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TJ Jerke, Grand Forks Herald , Published June 13 2012

Cash mob hits downtown Grand Forks

GRAND FORKS - It’s called a mob, but the group that met Wednesday night in downtown Grand Forks was only out to do good.

The Greater Grand Forks Young Professionals brought the “cash mob” concept to town. The idea is to encourage individuals to buy from small, local businesses by gathering a large group and having them purchase items from one store.

“This is just another way to give back,” said Patrick McRae, organizer of the cash mob. “All money generated is going right back into the community.”

McRae asked the group of five mobbers to try and spend a minimum of $20. He said before each mob, he plans to provide background on the concept itself and the business. Mobs are planned for every three months.

Nicole Johnson and Tessa Hiney, owners of Kittson & 3rd, a women’s apparel store, were hit by the first Greater Grand Forks Cash Mob.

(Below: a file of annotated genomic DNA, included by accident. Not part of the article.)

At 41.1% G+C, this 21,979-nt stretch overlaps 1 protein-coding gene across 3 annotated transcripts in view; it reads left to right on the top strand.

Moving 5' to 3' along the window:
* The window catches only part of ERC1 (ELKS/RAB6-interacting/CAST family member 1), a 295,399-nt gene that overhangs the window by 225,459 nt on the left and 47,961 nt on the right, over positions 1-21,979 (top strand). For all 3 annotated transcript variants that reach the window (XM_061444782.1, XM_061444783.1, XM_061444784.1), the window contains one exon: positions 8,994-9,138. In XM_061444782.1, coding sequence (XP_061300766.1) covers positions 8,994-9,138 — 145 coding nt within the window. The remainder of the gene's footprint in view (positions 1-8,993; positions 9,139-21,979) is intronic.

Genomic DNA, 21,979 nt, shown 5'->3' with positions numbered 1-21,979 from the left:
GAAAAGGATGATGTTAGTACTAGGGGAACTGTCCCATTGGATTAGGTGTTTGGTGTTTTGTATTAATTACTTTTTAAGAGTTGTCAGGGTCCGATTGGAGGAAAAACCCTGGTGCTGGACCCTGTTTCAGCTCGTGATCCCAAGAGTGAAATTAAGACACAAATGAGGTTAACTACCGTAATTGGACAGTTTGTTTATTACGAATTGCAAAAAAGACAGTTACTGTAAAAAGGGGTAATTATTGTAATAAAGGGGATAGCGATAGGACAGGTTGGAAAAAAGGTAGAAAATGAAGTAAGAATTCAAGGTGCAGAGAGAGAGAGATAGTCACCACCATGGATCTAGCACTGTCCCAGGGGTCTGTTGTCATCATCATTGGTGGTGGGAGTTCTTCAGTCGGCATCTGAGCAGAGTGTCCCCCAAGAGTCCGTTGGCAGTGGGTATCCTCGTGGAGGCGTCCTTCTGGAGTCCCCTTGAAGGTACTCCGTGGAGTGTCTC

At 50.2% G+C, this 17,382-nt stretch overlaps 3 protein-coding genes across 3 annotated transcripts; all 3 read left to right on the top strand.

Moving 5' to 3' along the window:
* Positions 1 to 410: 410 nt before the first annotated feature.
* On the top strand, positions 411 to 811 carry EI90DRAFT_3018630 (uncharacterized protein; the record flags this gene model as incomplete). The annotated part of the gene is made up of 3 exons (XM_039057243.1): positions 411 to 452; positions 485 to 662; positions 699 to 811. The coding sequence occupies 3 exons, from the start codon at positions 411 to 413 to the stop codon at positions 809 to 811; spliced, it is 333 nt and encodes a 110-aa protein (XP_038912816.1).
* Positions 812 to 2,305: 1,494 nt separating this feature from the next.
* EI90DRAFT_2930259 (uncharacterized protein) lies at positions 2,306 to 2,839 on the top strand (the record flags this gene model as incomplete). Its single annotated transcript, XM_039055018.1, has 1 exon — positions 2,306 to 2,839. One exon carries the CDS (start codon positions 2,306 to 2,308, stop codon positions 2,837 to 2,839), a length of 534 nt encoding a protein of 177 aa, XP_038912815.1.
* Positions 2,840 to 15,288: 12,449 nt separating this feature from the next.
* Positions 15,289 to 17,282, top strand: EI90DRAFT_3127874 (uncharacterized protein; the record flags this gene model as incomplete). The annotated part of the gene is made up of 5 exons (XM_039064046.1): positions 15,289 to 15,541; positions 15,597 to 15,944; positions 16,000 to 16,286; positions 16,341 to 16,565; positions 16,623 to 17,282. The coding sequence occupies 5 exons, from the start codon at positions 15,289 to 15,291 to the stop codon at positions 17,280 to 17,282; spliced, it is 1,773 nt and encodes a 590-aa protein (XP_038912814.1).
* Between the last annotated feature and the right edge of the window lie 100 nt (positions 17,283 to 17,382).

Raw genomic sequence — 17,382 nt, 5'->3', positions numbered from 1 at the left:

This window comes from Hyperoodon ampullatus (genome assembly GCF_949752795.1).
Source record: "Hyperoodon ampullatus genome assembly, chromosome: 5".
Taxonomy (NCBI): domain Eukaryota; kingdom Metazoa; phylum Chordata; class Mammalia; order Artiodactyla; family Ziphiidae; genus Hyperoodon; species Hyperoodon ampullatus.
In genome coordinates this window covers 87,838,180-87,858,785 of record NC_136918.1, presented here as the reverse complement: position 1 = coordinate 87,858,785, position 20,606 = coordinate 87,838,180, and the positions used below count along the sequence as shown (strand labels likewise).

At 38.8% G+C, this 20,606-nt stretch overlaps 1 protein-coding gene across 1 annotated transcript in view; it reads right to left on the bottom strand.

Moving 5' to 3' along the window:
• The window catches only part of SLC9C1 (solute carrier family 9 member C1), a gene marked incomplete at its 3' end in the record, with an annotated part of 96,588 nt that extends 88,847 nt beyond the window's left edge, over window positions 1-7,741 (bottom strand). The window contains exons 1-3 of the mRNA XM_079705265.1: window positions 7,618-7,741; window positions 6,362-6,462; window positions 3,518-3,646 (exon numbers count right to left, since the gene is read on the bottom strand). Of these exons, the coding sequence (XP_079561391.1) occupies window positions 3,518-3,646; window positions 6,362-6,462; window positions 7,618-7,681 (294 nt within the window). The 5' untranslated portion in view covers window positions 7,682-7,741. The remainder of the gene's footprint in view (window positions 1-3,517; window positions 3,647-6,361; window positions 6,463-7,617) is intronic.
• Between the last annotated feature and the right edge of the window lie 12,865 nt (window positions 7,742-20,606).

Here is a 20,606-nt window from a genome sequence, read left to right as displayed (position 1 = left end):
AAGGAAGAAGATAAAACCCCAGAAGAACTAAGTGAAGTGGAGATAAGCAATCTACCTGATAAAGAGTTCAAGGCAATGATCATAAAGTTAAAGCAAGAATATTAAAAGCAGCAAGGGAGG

“To get the opportunity to have a surge in business, especially as a younger business, always helps,” Johnson said.

The two opened last November wanting to offer a unique store with personal customer service, both qualities McRae wanted for the first mob.

“We wanted to make sure the first one was an up-and-coming business, one that isn’t really established yet,” McRae said.

Stacey Heggen, executive director of the young professionals group, said stores will be the first targets, with the possibility of branching into restaurants.

“We know local businesses are an important part of any community,” Heggen said. “By supporting them it’s a big cycle, which is an important part of keeping the community strong and vivacious.”

The cash mob concept was developed in Buffalo, N.Y., in August 2011 by blogger and engineer Chris Smith. It has turned into an international phenomenon with cash mobs being organized across the United States and Canada.